Monica Youn

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Monica Youn
Monica Youn 2016 (2) (Cropped).png
Youn, speaking in 2016
Alma mater Princeton University,
Yale Law School,
Oxford University
Genre Poetry
Notable awards Witter Bynner Fellowship

Monica Youngna Youn is an American poet and lawyer.

Life[edit]

Youn was raised in Houston, Texas. She graduated from St. Agnes Academy (Texas), Princeton University, Yale Law School with a J.D., and Oxford University with a M. Phil, where she was a Rhodes Scholar.[1]

Literary career[edit]

Youn, speaking after being awarded the Witter Bynner Fellowship in 2008[2]

She is the author of three books of poems: Blackacre, Ignatz, and Barter.[3] Her poems have appeared in The New Yorker,[4] Poetry Magazine,[5] The Paris Review,[6] among other journals. She has given readings at the Museum of Modern Art (MOMA),[7] on NPR's All Things Considered[8] and was a keynote reader at the 2012 Association of Writers & Writing Programs Conference.[9]

She currently teaches creative writing at Princeton University[10] and at the Warren Wilson College MFA Program for Writers.[11] She previously taught at Bennington College, Columbia University, and at the Sarah Lawrence College MFA program.

Legal career[edit]

She was the inaugural Brennan Center Constitutional Fellow at New York University Law School.[12] She formerly directed the campaign finance reform project at the Brennan Center for Justice.[12] She is a member of the bar of the Supreme Court of the United States[13] and was co-lead counsel for Defendant-Intervenors in McComish v. Bennett in 2011.[14] She has appeared on PBS Newshour,[15]Hardball with Chris Matthews,[16] Bill Moyers Journal,[17] and Need to Know.[18] She is the editor of Money, Politics and the Constitution: Beyond Citizens United.[19] She has testified before the Senate Judiciary Committee,[20] the House Judiciary Committee,[21] and the House Committee on Administration.[22]

She was a pledged delegate for Obama in the 2008 presidential election.[23] She has written for Slate,[24] The Los Angeles Times,[25] and The Huffington Post.[26]

Awards[edit]

Bibliography[edit]

Poetry[edit]

Collections[edit]

  • Youn, Monica (2016). Blackacre. Saint Paul, Minn.: Graywolf Press. ISBN 1555977502. 
  • Youn, Monica (2010). Ignatz. Four Way Books. ISBN 193553601X. 
  • Youn, Monica (2003). Barter. Saint Paul, Minn.: Graywolf Press. ISBN 1555973817. 

Poems in anthologies[edit]

Non-fiction[edit]

Literary criticism[edit]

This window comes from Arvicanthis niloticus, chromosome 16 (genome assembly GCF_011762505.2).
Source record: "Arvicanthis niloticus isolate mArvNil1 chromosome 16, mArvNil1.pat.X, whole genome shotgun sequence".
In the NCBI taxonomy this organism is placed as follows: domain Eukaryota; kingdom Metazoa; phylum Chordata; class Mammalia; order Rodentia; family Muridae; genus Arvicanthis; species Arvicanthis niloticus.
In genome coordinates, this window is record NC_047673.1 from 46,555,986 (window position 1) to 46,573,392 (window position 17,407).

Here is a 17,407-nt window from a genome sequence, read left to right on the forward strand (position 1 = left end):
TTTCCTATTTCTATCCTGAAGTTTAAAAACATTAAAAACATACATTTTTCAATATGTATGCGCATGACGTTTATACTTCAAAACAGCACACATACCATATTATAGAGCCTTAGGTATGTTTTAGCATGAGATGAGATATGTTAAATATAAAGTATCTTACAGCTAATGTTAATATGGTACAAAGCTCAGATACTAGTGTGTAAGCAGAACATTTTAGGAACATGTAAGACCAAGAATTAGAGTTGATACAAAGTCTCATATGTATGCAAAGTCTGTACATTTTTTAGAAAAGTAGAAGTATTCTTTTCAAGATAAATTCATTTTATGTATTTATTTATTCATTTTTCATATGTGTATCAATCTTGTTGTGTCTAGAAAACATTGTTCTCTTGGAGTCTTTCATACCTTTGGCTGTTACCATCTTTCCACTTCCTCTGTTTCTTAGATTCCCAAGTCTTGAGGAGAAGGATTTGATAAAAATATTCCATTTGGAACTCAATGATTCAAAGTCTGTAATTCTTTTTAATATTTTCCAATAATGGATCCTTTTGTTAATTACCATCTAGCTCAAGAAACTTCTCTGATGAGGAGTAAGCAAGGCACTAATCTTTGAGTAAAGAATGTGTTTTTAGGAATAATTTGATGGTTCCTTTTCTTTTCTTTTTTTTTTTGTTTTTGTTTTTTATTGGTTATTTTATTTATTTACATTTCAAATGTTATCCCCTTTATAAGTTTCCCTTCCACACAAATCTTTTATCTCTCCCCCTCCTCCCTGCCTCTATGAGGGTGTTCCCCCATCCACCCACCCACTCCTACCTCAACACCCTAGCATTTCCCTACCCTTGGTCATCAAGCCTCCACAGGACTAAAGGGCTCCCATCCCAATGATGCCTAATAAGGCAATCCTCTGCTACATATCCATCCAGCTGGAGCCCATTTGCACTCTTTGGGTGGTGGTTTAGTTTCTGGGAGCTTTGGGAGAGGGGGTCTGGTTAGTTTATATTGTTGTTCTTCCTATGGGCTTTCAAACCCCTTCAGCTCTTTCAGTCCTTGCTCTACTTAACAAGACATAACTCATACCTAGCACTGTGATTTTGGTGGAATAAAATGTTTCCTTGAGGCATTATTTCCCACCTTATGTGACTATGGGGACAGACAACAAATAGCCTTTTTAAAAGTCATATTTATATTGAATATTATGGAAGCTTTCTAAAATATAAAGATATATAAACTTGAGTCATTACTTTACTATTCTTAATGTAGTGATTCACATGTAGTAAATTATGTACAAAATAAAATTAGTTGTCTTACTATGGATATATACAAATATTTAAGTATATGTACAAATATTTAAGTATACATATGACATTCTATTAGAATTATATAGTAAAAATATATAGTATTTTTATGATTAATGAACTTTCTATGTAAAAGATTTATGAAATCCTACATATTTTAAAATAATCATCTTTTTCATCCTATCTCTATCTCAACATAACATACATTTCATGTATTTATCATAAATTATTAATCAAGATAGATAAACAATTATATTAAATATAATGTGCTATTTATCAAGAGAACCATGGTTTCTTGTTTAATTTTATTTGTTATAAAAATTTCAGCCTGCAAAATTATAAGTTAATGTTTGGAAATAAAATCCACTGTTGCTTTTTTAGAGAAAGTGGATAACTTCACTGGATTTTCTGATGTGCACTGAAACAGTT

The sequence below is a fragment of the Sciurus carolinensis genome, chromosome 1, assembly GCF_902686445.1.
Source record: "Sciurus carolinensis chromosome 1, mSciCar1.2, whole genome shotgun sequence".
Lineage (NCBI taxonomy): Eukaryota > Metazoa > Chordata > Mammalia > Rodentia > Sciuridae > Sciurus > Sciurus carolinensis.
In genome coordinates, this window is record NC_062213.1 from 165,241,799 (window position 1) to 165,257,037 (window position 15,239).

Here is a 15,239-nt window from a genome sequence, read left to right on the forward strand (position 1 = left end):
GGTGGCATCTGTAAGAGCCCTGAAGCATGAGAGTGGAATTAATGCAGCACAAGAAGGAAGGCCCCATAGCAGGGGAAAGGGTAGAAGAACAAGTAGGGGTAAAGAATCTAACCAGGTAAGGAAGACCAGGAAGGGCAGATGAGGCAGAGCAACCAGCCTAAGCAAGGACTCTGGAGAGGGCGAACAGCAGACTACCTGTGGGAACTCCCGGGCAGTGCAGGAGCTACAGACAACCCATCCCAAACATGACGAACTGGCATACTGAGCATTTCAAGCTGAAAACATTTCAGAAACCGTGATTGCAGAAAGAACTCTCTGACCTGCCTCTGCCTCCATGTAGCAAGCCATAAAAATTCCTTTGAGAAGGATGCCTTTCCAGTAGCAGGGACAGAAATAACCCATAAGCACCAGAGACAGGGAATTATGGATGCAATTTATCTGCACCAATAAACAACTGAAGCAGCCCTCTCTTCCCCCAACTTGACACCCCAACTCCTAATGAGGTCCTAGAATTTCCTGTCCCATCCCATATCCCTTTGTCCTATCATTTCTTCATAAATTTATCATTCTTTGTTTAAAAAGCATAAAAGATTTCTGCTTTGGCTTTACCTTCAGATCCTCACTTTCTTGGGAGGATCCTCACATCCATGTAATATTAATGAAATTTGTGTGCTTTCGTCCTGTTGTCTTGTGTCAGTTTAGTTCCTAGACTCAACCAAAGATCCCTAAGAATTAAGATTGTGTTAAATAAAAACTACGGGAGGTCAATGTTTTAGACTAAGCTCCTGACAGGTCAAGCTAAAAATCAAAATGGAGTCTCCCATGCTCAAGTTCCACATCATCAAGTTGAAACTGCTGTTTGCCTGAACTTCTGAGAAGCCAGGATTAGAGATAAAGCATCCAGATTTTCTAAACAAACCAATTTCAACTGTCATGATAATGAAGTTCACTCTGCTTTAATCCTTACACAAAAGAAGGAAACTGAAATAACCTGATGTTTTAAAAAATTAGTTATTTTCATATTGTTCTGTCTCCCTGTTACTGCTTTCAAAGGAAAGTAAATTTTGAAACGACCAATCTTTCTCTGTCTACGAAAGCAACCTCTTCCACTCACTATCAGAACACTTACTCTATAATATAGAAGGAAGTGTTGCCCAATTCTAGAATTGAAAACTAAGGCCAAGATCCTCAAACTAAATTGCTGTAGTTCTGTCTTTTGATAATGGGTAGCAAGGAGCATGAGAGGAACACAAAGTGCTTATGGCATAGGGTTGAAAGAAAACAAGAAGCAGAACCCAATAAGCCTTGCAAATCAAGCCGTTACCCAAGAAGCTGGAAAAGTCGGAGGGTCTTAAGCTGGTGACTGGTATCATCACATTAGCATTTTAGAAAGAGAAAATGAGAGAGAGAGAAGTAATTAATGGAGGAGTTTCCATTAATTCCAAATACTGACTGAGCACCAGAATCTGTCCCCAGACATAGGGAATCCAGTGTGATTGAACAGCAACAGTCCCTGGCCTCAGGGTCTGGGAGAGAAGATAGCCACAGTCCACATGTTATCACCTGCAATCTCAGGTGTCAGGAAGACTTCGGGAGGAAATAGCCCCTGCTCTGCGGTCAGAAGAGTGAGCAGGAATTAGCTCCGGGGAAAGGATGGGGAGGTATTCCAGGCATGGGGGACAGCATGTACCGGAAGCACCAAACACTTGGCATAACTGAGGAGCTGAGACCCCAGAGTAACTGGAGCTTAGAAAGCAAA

Law[edit]

References[edit]

  1. ^ a b c "Monica Youn Lecturer in Creative Writing". Lewis Center, Princeton. Retrieved 10 April 2017. 
  2. ^ a b "Witter Bynner Fellows 2008". The Library of Congress Webcasts. Retrieved 9 April 2017. 
  3. ^ https://www.graywolfpress.org/books/barter
  4. ^ "Against Imagism". newyorker.com. Retrieved 9 April 2017. 
  5. ^ "Blackacre by Monica Youn". poetryfoundation.org. 8 April 2017. Retrieved 9 April 2017. 
  6. ^ http://www.theparisreview.org/viewmedia.php/prmMID/5777
  7. ^ "Museum of Modern Art - MoMA". moma.org. Retrieved 9 April 2017. 
  8. ^ "NewsPoet: Monica Youn Writes The Day In Verse". npr.org. Retrieved 9 April 2017. 
  9. ^ "Archived copy". Archived from the original on 2012-03-02. Retrieved 2012-08-27. 
  10. ^ "Monica Youn". princeton.edu. Retrieved 9 April 2017. 
  11. ^ "FACULTY - The MFA Program For Writers at Warren Wilson College". wwcmfa.org. Retrieved 9 April 2017. 
  12. ^ a b "Monica Youn - Brennan Center for Justice". brennancenter.org. Retrieved 9 April 2017. 
  13. ^ "Arizona Free Enterprise Club v. Bennett - Brennan Center for Justice". brennancenter.org. Retrieved 9 April 2017. 
  14. ^ "2010 Term Opinions of the Court". supremecourt.gov. Retrieved 9 April 2017. 
  15. ^ https://www.pbs.org/newshour/bb/law/jan-june10/scotus2_01-21.html
  16. ^ "'Hardball with Chris Matthews' for Thursday, July 9". msn.com. 10 July 2009. Retrieved 9 April 2017. 
  17. ^ "Bill Moyers Journal . Monica Youn and Zephyr Teachout - PBS". pbs.org. Retrieved 9 April 2017. 
  18. ^ "Watch Full Episodes Online of Need To Know on PBS - Newsmakers Interview: Monica Youn". pbs.org. Retrieved 9 April 2017. 
  19. ^ "Archived copy". Archived from the original on 2012-06-16. Retrieved 2012-08-27. 
  20. ^ http://www.judiciary.senate.gov/pdf/11-04-12%20Youn%20Testimony.pdf
  21. ^ "Archived copy". Archived from the original on 2012-09-15. Retrieved 2012-08-27. 
  22. ^ "Archived copy". Archived from the original on 2012-09-13. Retrieved 2012-08-27. 
  23. ^ Youn, Monica (27 August 2008). "Adventures of an Accidental Delegate". Retrieved 9 April 2017 – via Slate. 
  24. ^ "Search Results". slate.com. Retrieved 9 April 2017. 
  25. ^ Youn, Monica (10 January 2010). "Giving corporations an outsized voice in elections". Los Angeles Times. 
  26. ^ Youn, Monica. "Monica Youn". Huffington Post. 
  27. ^ "The MacDowell Colony". macdowellcolony.org. Retrieved 9 April 2017. 
  28. ^ "FOUR WAY BOOKS: About Monica Youn". fourwaybooks.com. Retrieved 9 April 2017. 
  29. ^ "Monica Youn, Ignatz - 2010 National Book Award Poetry Finalist, The National Book Foundation". nationalbook.org. Retrieved 9 April 2017. 
  30. ^ "2010 National Book Award Finalist, Poetry". National Book Foundation. Retrieved 10 April 2017. 
  31. ^ "Monica Youn: Winner of the William Carlos Williams Award in 2017". Poetry Society of America. Retrieved 10 April 2017. 
  32. ^ "National Book Critics Circle Announces Finalists for 2016 Awards". Critical Mass: The blog of the National Book Critics Circle Board of Directors. Retrieved 10 April 2017. 
  33. ^ "2017 Pen America Literary Awards Finalist". Pen America. Retrieved 10 April 2017. 

External links[edit]